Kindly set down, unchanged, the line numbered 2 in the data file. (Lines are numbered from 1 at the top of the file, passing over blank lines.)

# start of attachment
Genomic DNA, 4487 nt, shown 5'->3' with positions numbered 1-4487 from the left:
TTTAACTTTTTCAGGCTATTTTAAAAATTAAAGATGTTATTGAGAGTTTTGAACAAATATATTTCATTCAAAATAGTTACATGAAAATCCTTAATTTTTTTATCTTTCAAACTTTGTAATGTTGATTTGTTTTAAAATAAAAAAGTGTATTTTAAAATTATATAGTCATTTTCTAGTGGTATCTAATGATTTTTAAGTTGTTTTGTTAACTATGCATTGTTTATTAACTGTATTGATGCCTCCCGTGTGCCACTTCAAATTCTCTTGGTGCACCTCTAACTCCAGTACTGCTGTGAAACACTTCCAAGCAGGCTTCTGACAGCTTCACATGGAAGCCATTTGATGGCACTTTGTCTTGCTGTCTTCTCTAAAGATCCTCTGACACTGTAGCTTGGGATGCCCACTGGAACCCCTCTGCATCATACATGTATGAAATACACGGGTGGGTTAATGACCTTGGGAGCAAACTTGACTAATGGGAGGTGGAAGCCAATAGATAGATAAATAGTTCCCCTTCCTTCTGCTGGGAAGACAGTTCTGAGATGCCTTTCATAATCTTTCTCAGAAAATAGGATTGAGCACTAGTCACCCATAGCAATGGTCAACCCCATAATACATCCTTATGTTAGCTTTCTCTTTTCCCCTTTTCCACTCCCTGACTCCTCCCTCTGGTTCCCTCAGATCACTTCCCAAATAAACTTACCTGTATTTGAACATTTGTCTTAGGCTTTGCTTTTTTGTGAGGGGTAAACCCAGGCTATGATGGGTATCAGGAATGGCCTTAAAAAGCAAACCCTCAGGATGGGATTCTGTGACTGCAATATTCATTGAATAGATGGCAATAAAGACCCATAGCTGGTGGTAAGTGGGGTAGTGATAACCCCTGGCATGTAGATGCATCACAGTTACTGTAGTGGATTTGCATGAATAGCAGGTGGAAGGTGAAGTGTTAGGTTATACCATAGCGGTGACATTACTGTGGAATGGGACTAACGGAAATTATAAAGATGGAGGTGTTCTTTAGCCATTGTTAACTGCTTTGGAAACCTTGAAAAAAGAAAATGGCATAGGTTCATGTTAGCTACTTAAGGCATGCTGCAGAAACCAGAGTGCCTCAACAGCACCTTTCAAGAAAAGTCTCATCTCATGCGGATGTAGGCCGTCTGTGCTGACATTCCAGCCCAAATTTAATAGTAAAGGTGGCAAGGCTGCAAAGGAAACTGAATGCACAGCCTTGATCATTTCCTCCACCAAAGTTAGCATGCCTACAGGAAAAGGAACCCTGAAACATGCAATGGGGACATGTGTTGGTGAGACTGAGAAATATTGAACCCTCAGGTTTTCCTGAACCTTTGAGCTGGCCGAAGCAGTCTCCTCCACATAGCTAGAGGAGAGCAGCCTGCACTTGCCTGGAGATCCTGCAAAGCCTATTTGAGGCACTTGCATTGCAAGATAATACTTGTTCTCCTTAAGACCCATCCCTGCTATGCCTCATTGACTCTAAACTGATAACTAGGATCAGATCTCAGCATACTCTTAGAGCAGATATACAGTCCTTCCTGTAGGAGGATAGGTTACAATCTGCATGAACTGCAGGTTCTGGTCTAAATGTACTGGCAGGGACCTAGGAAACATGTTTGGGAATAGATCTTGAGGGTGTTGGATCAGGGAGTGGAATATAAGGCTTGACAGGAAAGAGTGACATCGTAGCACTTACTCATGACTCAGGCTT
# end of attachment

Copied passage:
TTTAACTTTTTCAGGCTATTTTAAAAATTAAAGATGTTATTGAGAGTTTTGAACAAATATATTTCATTCAAAATAGTTACATGAAAATCCTTAATTTTTTTATCTTTCAAACTTTGTAATGTTGATTTGTTTTAAAATAAAAAAGTGTATTTTAAAATTATATAGTCATTTTCTAGTGGTATCTAATGATTTTTAAGTTGTTTTGTTAACTATGCATTGTTTATTAACTGTATTGATGCCTCCCGTGTGCCACTTCAAATTCTCTTGGTGCACCTCTAACTCCAGTACTGCTGTGAAACACTTCCAAGCAGGCTTCTGACAGCTTCACATGGAAGCCATTTGATGGCACTTTGTCTTGCTGTCTTCTCTAAAGATCCTCTGACACTGTAGCTTGGGATGCCCACTGGAACCCCTCTGCATCATACATGTATGAAATACACGGGTGGGTTAATGACCTTGGGAGCAAACTTGACTAATGGGAGGTGGAAGCCAATAGATAGATAAATAGTTCCCCTTCCTTCTGCTGGGAAGACAGTTCTGAGATGCCTTTCATAATCTTTCTCAGAAAATAGGATTGAGCACTAGTCACCCATAGCAATGGTCAACCCCATAATACATCCTTATGTTAGCTTTCTCTTTTCCCCTTTTCCACTCCCTGACTCCTCCCTCTGGTTCCCTCAGATCACTTCCCAAATAAACTTACCTGTATTTGAACATTTGTCTTAGGCTTTGCTTTTTTGTGAGGGGTAAACCCAGGCTATGATGGGTATCAGGAATGGCCTTAAAAAGCAAACCCTCAGGATGGGATTCTGTGACTGCAATATTCATTGAATAGATGGCAATAAAGACCCATAGCTGGTGGTAAGTGGGGTAGTGATAACCCCTGGCATGTAGATGCATCACAGTTACTGTAGTGGATTTGCATGAATAGCAGGTGGAAGGTGAAGTGTTAGGTTATACCATAGCGGTGACATTACTGTGGAATGGGACTAACGGAAATTATAAAGATGGAGGTGTTCTTTAGCCATTGTTAACTGCTTTGGAAACCTTGAAAAAAGAAAATGGCATAGGTTCATGTTAGCTACTTAAGGCATGCTGCAGAAACCAGAGTGCCTCAACAGCACCTTTCAAGAAAAGTCTCATCTCATGCGGATGTAGGCCGTCTGTGCTGACATTCCAGCCCAAATTTAATAGTAAAGGTGGCAAGGCTGCAAAGGAAACTGAATGCACAGCCTTGATCATTTCCTCCACCAAAGTTAGCATGCCTACAGGAAAAGGAACCCTGAAACATGCAATGGGGACATGTGTTGGTGAGACTGAGAAATATTGAACCCTCAGGTTTTCCTGAACCTTTGAGCTGGCCGAAGCAGTCTCCTCCACATAGCTAGAGGAGAGCAGCCTGCACTTGCCTGGAGATCCTGCAAAGCCTATTTGAGGCACTTGCATTGCAAGATAATACTTGTTCTCCTTAAGACCCATCCCTGCTATGCCTCATTGACTCTAAACTGATAACTAGGATCAGATCTCAGCATACTCTTAGAGCAGATATACAGTCCTTCCTGTAGGAGGATAGGTTACAATCTGCATGAACTGCAGGTTCTGGTCTAAATGTACTGGCAGGGACCTAGGAAACATGTTTGGGAATAGATCTTGAGGGTGTTGGATCAGGGAGTGGAATATAAGGCTTGACAGGAAAGAGTGACATCGTAGCACTTACTCATGACTCAGGCTT